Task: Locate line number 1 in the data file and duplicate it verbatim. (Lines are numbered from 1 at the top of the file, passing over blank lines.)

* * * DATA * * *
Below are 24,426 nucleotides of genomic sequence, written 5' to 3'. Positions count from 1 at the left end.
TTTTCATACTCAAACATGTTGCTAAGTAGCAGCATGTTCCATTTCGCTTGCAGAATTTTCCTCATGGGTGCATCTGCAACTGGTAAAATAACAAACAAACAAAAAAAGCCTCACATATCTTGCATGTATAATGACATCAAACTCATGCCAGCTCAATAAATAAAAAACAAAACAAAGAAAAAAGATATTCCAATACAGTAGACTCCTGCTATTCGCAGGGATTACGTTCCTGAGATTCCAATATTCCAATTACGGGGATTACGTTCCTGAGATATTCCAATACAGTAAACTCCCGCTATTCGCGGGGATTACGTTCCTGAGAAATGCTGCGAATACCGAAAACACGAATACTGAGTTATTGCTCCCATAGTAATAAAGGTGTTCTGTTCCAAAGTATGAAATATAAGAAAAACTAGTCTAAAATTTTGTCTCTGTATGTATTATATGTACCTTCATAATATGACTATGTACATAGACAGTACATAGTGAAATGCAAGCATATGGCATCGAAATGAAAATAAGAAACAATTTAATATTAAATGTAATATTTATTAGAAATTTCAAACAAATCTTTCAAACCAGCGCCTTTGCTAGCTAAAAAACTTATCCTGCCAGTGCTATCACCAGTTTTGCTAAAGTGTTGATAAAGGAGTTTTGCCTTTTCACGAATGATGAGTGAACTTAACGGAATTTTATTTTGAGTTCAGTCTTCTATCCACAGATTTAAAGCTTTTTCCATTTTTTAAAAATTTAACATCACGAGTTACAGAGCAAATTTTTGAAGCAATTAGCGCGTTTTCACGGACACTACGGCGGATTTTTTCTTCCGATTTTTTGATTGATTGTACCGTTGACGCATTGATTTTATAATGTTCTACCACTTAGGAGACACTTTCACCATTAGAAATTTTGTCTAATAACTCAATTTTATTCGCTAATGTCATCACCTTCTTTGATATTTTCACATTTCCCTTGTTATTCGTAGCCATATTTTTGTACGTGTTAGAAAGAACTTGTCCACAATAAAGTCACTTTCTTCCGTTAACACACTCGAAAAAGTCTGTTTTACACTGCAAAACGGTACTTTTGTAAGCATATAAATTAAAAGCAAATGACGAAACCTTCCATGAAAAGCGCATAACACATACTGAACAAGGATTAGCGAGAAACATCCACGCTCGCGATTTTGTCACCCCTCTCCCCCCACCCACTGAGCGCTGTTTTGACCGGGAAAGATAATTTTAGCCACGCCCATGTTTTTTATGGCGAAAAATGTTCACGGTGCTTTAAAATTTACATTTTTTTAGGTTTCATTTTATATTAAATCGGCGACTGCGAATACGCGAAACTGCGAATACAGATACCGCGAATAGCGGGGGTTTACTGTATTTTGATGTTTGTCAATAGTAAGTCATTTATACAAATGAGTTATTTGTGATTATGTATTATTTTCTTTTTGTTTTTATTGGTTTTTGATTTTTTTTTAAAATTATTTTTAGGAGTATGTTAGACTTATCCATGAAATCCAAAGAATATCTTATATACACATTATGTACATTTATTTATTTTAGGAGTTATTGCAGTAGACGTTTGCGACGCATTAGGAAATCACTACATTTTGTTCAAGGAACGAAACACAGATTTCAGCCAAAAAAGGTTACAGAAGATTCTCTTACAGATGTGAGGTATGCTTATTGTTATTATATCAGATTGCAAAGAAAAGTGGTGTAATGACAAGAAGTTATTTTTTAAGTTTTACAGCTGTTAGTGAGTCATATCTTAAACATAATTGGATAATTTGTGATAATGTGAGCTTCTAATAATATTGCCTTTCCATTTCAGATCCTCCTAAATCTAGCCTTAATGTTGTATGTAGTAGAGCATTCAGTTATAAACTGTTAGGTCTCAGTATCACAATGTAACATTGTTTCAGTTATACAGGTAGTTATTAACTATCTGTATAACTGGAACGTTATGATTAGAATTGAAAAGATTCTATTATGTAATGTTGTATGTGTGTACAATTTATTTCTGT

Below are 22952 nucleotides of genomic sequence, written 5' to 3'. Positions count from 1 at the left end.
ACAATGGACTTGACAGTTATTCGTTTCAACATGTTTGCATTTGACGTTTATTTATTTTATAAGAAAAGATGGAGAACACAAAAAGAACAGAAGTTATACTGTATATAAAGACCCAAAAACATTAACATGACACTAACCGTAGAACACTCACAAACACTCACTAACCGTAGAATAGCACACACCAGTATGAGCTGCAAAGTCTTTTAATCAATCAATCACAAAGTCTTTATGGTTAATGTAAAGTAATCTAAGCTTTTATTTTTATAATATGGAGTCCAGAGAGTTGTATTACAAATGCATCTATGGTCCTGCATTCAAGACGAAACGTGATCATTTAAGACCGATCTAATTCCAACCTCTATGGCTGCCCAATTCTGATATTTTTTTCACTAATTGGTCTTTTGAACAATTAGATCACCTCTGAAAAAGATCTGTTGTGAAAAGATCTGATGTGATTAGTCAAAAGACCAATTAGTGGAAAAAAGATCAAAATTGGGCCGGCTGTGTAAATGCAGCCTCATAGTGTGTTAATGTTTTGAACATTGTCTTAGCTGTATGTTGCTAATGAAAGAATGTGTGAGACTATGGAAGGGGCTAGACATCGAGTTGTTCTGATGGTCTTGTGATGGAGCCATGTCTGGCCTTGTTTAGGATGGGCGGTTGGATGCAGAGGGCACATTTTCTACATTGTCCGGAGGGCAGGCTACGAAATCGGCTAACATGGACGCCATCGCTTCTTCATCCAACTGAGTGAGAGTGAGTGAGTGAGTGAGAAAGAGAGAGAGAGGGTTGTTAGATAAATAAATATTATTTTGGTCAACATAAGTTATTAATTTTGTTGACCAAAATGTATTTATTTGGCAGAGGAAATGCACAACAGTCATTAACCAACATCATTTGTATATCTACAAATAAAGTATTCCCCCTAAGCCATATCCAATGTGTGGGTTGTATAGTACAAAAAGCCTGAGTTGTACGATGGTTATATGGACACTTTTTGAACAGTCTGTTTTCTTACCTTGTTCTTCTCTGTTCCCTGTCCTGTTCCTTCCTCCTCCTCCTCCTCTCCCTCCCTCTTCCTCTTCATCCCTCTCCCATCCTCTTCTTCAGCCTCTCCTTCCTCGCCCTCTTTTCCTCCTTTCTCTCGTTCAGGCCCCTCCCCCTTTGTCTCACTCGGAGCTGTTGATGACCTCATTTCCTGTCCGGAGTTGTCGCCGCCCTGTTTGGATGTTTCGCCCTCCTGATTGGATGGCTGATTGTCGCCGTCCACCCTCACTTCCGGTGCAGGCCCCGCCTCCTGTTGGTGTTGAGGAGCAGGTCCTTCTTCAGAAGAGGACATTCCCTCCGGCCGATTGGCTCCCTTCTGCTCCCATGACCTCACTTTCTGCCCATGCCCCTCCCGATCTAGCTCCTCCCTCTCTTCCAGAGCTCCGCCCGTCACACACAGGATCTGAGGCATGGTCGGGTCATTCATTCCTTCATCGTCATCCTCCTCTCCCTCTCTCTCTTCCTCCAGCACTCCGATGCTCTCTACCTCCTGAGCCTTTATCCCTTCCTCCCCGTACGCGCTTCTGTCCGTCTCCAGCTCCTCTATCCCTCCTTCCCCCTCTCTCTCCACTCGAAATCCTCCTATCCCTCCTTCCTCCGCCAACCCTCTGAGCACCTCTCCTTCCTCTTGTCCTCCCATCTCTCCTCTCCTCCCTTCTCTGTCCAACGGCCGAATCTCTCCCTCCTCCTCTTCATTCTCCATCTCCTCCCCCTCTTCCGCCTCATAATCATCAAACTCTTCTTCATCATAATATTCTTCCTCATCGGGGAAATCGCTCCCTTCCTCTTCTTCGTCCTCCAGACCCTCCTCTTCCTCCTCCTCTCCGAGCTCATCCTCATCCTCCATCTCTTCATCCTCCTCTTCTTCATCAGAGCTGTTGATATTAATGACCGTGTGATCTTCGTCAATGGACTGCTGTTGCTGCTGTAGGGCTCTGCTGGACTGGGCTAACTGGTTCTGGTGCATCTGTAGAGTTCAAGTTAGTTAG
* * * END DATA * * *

Below are 24,426 nucleotides of genomic sequence, written 5' to 3'. Positions count from 1 at the left end.